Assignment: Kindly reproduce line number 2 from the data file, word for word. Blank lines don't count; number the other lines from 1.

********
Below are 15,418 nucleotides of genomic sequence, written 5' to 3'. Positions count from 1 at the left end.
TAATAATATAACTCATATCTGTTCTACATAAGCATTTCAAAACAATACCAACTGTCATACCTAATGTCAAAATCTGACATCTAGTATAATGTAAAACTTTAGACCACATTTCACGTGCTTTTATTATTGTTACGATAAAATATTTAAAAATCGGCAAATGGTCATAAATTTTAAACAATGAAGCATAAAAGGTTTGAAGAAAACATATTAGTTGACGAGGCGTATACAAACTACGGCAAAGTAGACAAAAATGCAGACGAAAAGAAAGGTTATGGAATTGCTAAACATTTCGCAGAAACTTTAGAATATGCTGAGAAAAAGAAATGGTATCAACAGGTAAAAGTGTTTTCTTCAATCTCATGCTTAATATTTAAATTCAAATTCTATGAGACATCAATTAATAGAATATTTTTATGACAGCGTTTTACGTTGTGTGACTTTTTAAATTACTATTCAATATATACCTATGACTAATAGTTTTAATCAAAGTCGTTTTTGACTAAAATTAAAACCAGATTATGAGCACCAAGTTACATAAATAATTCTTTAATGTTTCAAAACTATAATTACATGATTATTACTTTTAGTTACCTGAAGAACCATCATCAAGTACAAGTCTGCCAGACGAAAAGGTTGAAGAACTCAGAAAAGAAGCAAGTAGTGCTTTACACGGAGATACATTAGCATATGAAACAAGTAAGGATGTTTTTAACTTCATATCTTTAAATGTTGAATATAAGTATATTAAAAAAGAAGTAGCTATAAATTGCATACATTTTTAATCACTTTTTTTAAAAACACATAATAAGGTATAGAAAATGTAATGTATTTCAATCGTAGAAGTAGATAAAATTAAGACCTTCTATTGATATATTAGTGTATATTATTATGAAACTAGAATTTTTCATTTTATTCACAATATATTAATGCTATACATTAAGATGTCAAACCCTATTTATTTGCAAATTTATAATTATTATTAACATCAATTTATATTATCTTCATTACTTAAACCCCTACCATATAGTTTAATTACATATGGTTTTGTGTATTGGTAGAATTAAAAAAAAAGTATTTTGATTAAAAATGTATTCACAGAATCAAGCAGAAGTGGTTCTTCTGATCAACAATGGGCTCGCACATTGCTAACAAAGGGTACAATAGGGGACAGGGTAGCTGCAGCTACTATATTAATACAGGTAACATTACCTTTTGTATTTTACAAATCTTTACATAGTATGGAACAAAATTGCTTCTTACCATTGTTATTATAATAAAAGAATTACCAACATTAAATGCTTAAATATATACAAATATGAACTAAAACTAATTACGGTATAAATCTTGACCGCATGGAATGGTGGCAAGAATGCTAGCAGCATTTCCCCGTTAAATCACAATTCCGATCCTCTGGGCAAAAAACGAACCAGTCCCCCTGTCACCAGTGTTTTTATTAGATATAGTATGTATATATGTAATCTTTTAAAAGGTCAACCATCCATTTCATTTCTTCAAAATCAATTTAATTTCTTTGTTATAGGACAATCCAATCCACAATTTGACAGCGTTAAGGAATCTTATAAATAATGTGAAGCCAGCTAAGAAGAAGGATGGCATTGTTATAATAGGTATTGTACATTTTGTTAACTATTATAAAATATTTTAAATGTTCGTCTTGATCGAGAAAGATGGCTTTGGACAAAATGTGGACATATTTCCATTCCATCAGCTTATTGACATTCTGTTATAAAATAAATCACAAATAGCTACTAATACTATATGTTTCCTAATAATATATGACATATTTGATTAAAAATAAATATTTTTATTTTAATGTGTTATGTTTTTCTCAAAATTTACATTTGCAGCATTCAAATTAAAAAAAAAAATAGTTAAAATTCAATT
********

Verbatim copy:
TAATAATATAACTCATATCTGTTCTACATAAGCATTTCAAAACAATACCAACTGTCATACCTAATGTCAAAATCTGACATCTAGTATAATGTAAAACTTTAGACCACATTTCACGTGCTTTTATTATTGTTACGATAAAATATTTAAAAATCGGCAAATGGTCATAAATTTTAAACAATGAAGCATAAAAGGTTTGAAGAAAACATATTAGTTGACGAGGCGTATACAAACTACGGCAAAGTAGACAAAAATGCAGACGAAAAGAAAGGTTATGGAATTGCTAAACATTTCGCAGAAACTTTAGAATATGCTGAGAAAAAGAAATGGTATCAACAGGTAAAAGTGTTTTCTTCAATCTCATGCTTAATATTTAAATTCAAATTCTATGAGACATCAATTAATAGAATATTTTTATGACAGCGTTTTACGTTGTGTGACTTTTTAAATTACTATTCAATATATACCTATGACTAATAGTTTTAATCAAAGTCGTTTTTGACTAAAATTAAAACCAGATTATGAGCACCAAGTTACATAAATAATTCTTTAATGTTTCAAAACTATAATTACATGATTATTACTTTTAGTTACCTGAAGAACCATCATCAAGTACAAGTCTGCCAGACGAAAAGGTTGAAGAACTCAGAAAAGAAGCAAGTAGTGCTTTACACGGAGATACATTAGCATATGAAACAAGTAAGGATGTTTTTAACTTCATATCTTTAAATGTTGAATATAAGTATATTAAAAAAGAAGTAGCTATAAATTGCATACATTTTTAATCACTTTTTTTAAAAACACATAATAAGGTATAGAAAATGTAATGTATTTCAATCGTAGAAGTAGATAAAATTAAGACCTTCTATTGATATATTAGTGTATATTATTATGAAACTAGAATTTTTCATTTTATTCACAATATATTAATGCTATACATTAAGATGTCAAACCCTATTTATTTGCAAATTTATAATTATTATTAACATCAATTTATATTATCTTCATTACTTAAACCCCTACCATATAGTTTAATTACATATGGTTTTGTGTATTGGTAGAATTAAAAAAAAAGTATTTTGATTAAAAATGTATTCACAGAATCAAGCAGAAGTGGTTCTTCTGATCAACAATGGGCTCGCACATTGCTAACAAAGGGTACAATAGGGGACAGGGTAGCTGCAGCTACTATATTAATACAGGTAACATTACCTTTTGTATTTTACAAATCTTTACATAGTATGGAACAAAATTGCTTCTTACCATTGTTATTATAATAAAAGAATTACCAACATTAAATGCTTAAATATATACAAATATGAACTAAAACTAATTACGGTATAAATCTTGACCGCATGGAATGGTGGCAAGAATGCTAGCAGCATTTCCCCGTTAAATCACAATTCCGATCCTCTGGGCAAAAAACGAACCAGTCCCCCTGTCACCAGTGTTTTTATTAGATATAGTATGTATATATGTAATCTTTTAAAAGGTCAACCATCCATTTCATTTCTTCAAAATCAATTTAATTTCTTTGTTATAGGACAATCCAATCCACAATTTGACAGCGTTAAGGAATCTTATAAATAATGTGAAGCCAGCTAAGAAGAAGGATGGCATTGTTATAATAGGTATTGTACATTTTGTTAACTATTATAAAATATTTTAAATGTTCGTCTTGATCGAGAAAGATGGCTTTGGACAAAATGTGGACATATTTCCATTCCATCAGCTTATTGACATTCTGTTATAAAATAAATCACAAATAGCTACTAATACTATATGTTTCCTAATAATATATGACATATTTGATTAAAAATAAATATTTTTATTTTAATGTGTTATGTTTTTCTCAAAATTTACATTTGCAGCATTCAAATTAAAAAAAAAAATAGTTAAAATTCAATT